It Looks Like the FBI Is Realizing It Went Too Far This Time

It Looks Like the FBI Is Realizing It Went Too Far This Time

The FBI cannot seem to stop trampling American citizens’ constitutional rights.

But some victims of government abuse have fought back. And their tenacity has left the bureau scrambling to save face.

According to Rob Johnson, senior attorney at the nonprofit Institute for Justice, a landmark Fourth Amendment case pending in California might soon result in severe chastisement for the tyrannical FBI.

In 2021, the bureau raided U.S. Private Vaults, a safety storage company based in Beverly Hills, California, on suspicion of money laundering — a charge to which the company later pleaded guilty.

While conducting their raid, however, FBI agents exceeded their authority.

Their search warrant called for them to open safety deposit boxes and then “inspect the contents of the boxes in an effort to identify their owners … so that they can claim their property.”

Instead, under a sweeping and oft-abused system of “civil asset forfeiture,” agents confiscated the boxes’ contents and then refused the return anything worth more than $5,000, even in instances where the government charged the property owners with no crime.

For instance, retired government worker Don Mellein, 79, lost 110 collectible gold coins worth hundreds of thousands of dollars. The FBI confiscated the coins during the raid and had no intention of returning them until Mellein and others filed suit with help from IJ.

Last month, a panel of judges with the 9th U.S. Circuit Court of Appeals held a hearing in Los Angeles.

As part of a lengthy thread posted Dec. 5 on the social media platform X, Johnson wrote that it “may be the most important Fourth Amendment case pending in the United States today.”

The Fourth Amendment to the U.S. Constitution prohibits the government from conducting “unreasonable searches and seizures.”

Also of relevance in this case, the Fifth Amendment guarantees that no person shall “be deprived of life, liberty, or property, without due process of law; nor shall private property be taken for public use, without just compensation.”

The Fourth Amendment, however, should strike readers as more important here because it pertains to the FBI’s initial conduct of “searches and seizures” rather than the “due process” that might follow.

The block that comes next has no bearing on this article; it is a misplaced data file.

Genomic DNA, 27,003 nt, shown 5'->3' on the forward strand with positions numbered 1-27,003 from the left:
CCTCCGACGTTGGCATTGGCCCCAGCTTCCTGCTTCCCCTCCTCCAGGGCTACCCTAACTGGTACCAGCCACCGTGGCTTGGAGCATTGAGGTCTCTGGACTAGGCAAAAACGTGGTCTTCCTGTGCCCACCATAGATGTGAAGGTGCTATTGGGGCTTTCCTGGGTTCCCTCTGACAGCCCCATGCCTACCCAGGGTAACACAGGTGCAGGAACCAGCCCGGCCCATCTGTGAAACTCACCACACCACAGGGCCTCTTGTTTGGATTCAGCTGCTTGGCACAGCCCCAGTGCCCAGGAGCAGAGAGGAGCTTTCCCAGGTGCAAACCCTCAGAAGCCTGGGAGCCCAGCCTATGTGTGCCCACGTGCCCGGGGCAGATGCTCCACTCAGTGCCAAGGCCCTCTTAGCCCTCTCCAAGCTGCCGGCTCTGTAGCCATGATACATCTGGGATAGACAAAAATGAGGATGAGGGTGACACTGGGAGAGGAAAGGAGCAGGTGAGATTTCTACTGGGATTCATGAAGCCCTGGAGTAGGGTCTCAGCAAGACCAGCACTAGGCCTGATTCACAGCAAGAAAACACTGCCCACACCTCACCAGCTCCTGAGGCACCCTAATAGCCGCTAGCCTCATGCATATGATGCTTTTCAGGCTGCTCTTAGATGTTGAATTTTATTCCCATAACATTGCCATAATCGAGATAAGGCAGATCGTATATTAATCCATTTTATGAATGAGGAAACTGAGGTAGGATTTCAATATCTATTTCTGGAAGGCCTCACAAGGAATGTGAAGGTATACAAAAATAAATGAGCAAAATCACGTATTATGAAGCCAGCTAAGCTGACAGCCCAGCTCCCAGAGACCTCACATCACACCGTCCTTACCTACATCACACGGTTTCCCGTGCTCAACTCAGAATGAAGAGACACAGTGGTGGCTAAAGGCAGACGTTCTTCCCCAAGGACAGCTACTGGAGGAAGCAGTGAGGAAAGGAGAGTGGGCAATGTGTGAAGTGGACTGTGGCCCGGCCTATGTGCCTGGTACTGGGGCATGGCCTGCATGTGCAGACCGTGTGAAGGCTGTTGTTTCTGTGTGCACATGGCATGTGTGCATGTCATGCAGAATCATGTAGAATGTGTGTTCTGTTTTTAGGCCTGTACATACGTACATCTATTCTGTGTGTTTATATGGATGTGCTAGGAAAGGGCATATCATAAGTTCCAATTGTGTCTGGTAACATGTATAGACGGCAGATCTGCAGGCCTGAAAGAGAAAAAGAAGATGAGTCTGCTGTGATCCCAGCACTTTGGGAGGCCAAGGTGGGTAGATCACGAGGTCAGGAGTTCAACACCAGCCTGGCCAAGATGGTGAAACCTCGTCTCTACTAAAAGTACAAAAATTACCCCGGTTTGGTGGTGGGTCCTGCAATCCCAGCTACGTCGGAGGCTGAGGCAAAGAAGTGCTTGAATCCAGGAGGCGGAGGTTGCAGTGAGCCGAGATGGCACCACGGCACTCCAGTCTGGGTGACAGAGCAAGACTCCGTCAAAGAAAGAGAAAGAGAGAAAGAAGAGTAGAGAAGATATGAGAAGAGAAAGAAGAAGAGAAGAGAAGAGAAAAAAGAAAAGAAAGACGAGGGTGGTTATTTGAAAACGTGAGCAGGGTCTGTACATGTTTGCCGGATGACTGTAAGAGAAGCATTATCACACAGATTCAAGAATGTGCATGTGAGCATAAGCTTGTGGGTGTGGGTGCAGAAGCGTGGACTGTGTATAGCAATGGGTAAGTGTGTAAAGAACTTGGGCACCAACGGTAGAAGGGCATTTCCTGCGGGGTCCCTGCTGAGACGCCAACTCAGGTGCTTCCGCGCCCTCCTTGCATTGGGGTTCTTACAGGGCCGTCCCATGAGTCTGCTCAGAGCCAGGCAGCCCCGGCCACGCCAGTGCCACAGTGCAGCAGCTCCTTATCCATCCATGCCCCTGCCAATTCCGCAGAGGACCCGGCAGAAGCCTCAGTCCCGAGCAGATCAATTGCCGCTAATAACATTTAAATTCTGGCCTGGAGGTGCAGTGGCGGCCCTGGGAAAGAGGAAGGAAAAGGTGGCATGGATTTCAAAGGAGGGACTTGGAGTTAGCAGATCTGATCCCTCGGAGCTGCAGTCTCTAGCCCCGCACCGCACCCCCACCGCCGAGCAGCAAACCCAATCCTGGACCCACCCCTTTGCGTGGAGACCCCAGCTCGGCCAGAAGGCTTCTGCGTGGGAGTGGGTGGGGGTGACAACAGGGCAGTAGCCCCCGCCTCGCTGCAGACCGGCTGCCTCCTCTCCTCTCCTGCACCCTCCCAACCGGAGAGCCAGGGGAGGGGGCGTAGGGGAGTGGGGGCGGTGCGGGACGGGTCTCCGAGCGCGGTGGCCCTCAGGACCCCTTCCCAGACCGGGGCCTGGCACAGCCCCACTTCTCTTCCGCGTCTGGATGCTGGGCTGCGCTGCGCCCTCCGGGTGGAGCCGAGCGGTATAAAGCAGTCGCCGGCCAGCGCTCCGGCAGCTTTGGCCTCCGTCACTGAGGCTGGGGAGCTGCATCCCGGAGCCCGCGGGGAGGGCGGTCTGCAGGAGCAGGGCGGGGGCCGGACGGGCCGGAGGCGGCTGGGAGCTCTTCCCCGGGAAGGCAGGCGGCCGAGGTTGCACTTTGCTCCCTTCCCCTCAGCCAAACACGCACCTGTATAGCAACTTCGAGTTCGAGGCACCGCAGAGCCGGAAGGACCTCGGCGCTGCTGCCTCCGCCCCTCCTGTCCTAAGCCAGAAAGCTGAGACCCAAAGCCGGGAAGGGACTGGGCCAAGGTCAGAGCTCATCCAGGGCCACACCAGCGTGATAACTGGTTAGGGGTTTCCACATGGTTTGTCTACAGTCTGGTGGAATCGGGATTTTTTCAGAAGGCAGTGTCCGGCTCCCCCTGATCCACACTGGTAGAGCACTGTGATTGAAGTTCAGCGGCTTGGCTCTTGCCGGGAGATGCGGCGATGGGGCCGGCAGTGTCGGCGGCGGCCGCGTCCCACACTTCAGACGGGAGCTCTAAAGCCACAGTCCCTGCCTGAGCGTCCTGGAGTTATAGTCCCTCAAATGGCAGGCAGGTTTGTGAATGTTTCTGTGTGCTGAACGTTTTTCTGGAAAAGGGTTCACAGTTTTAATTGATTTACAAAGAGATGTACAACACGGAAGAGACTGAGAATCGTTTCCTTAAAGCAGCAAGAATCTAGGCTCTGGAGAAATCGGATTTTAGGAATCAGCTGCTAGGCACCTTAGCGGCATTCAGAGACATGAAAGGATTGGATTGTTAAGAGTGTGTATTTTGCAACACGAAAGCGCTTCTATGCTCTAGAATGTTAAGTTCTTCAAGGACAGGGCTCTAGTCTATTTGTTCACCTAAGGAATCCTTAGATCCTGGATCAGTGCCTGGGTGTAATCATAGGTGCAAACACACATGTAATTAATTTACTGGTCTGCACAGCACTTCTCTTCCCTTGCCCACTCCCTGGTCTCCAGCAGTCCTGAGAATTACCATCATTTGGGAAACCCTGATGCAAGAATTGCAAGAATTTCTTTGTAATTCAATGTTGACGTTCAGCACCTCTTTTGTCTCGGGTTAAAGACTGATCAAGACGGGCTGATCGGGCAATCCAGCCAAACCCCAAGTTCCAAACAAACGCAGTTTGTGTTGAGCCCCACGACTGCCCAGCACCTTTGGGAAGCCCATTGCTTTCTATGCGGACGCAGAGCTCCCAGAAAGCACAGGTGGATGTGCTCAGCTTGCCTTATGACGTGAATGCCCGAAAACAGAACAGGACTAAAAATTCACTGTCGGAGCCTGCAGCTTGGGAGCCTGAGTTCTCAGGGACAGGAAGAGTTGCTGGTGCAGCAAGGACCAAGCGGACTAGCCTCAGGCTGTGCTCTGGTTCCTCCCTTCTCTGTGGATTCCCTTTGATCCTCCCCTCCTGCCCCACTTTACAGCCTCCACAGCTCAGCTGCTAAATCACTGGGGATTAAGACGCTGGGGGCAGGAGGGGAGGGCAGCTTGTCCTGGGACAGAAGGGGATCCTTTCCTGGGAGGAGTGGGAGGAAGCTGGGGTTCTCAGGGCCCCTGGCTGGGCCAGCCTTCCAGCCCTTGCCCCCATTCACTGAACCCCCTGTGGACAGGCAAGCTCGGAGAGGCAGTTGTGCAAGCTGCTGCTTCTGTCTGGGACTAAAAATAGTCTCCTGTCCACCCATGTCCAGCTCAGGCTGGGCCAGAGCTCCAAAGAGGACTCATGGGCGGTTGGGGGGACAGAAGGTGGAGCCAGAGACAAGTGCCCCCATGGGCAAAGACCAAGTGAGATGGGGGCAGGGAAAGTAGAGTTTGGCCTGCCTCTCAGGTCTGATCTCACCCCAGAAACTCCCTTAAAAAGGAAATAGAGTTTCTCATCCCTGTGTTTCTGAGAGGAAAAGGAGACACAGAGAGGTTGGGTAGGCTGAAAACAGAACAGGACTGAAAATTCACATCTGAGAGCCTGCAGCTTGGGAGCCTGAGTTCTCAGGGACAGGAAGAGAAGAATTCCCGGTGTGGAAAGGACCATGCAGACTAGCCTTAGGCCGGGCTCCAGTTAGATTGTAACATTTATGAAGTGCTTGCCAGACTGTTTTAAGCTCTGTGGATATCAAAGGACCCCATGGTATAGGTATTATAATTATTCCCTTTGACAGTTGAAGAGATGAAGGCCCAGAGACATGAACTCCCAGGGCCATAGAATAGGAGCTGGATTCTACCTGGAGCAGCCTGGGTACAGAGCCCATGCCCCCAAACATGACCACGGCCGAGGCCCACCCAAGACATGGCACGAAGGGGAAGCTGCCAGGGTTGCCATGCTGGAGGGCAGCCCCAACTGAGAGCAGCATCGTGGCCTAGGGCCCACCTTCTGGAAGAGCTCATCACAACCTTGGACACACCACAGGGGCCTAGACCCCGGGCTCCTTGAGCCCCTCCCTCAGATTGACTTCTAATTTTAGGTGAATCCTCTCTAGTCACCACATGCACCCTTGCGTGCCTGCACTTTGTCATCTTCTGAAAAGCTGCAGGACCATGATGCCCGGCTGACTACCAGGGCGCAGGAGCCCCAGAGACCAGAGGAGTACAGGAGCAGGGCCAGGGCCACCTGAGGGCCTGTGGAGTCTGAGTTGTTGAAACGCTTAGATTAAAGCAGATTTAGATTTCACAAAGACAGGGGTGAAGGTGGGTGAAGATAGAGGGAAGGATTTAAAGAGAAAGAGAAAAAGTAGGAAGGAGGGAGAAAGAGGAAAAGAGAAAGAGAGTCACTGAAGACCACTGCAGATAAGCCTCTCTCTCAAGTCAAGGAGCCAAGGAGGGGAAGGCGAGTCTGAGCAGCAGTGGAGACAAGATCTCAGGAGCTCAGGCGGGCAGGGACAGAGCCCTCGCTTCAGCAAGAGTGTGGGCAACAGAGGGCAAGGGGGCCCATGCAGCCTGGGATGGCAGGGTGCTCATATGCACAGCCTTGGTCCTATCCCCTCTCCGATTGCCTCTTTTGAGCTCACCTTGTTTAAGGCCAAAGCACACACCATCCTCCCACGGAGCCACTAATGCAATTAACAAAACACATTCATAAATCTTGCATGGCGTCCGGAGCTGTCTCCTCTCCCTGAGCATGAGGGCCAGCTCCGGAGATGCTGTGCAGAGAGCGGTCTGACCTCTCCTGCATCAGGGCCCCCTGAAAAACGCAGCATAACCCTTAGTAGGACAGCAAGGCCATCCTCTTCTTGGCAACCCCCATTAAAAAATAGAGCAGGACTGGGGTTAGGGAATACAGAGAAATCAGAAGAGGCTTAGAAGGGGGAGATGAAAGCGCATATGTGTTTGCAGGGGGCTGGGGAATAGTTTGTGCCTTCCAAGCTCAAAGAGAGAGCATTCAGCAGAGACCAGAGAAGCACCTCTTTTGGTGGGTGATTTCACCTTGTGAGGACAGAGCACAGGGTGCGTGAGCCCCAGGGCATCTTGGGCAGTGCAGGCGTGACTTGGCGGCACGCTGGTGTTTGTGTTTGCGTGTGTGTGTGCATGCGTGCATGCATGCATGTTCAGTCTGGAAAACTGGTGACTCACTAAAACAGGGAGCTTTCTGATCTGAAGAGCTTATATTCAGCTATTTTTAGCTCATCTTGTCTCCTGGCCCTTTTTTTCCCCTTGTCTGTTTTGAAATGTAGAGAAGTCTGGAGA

In any event, this case understandably came to the attention of the Institute for Justice, which describes itself as a “national civil liberties law firm that represents everyday people — free of charge — when the government violates their most important constitutional rights.”

The institute’s followers on X include libertarian-minded figures such as Republican Sen. Rand Paul of Kentucky and his father, former Republican Rep. Ron Paul of Texas.

In short, the FBI has violated the Bill of Rights, and a group of libertarian attorneys have sought justice.


That brings us to the latest update, including evidence that the good guys have left the FBI staggered.

“For starters, oral argument was fantastic. The judges called the government’s conduct ‘egregious’ and ‘outrageous.’ One of the judges even compared the FBI’s search to the kinds of broad, general searches that sparked the Revolutionary War,” Johnson wrote Thursday at the beginning of another lengthy thread on X.

In 1761 — one year after King George III ascended to the British throne — Massachusetts lawyer James Otis challenged the Crown’s general search warrants, called “writs of assistance.”

“Every one with this writ may be a tyrant,” Otis thundered.

Johnson thought this particular comparison might have stung the government.

“It should go without saying, but the FBI and the DOJ typically don’t like being compared to King George,” he wrote as part of a follow-up post.

In response, the government has filed what one of Johnson’s colleagues cheekily described as a “Motion to Lose Without Published Opinion.”

“The basic gist is that the government now supports a court order to provide our clients ‘the maximum remedy available.’ The government doesn’t actually admit that it violated the Fourth Amendment, but it says we should win,” Johnson said.

In another post, Johnson explained the government’s objective.

“They realize their goose is cooked, and they want to avoid a decision that will bind them in the future,” he wrote.

In other words, the FBI acknowledged wrongdoing in this case — and it wants to keep on doing it.

An agency that has so often violated Americans’ civil rights with its selective and heavy-handed enforcement of laws against those it deems political enemies should be genuflecting to the sovereign people and begging forgiveness.

Instead, seeing the writing on the wall in one Fourth Amendment case, it seeks to protect its future plunder.

Disband the FBI now.

This article appeared originally on The Western Journal.

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